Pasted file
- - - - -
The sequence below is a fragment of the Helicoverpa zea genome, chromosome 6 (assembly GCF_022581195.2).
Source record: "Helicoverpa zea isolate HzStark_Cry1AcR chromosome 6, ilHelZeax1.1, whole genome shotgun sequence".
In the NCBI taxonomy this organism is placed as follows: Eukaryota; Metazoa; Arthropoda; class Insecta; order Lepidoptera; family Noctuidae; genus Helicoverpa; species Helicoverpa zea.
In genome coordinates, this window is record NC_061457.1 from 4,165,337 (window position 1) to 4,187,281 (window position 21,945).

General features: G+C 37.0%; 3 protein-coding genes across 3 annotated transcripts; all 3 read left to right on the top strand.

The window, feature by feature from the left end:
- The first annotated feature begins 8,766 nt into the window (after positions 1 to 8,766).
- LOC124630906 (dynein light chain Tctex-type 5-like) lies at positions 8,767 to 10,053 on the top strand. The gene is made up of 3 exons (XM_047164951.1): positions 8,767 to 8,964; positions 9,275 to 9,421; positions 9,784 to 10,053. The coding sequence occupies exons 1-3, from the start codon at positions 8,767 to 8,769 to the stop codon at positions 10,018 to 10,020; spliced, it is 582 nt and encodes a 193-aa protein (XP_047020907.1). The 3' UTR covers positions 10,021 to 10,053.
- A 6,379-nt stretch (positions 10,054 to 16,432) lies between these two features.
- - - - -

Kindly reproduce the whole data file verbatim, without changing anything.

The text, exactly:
The sequence below is a fragment of the Helicoverpa zea genome, chromosome 6 (assembly GCF_022581195.2).
Source record: "Helicoverpa zea isolate HzStark_Cry1AcR chromosome 6, ilHelZeax1.1, whole genome shotgun sequence".
In the NCBI taxonomy this organism is placed as follows: Eukaryota; Metazoa; Arthropoda; class Insecta; order Lepidoptera; family Noctuidae; genus Helicoverpa; species Helicoverpa zea.
In genome coordinates, this window is record NC_061457.1 from 4,165,337 (window position 1) to 4,187,281 (window position 21,945).

General features: G+C 37.0%; 3 protein-coding genes across 3 annotated transcripts; all 3 read left to right on the top strand.

The window, feature by feature from the left end:
- The first annotated feature begins 8,766 nt into the window (after positions 1 to 8,766).
- LOC124630906 (dynein light chain Tctex-type 5-like) lies at positions 8,767 to 10,053 on the top strand. The gene is made up of 3 exons (XM_047164951.1): positions 8,767 to 8,964; positions 9,275 to 9,421; positions 9,784 to 10,053. The coding sequence occupies exons 1-3, from the start codon at positions 8,767 to 8,769 to the stop codon at positions 10,018 to 10,020; spliced, it is 582 nt and encodes a 193-aa protein (XP_047020907.1). The 3' UTR covers positions 10,021 to 10,053.
- A 6,379-nt stretch (positions 10,054 to 16,432) lies between these two features.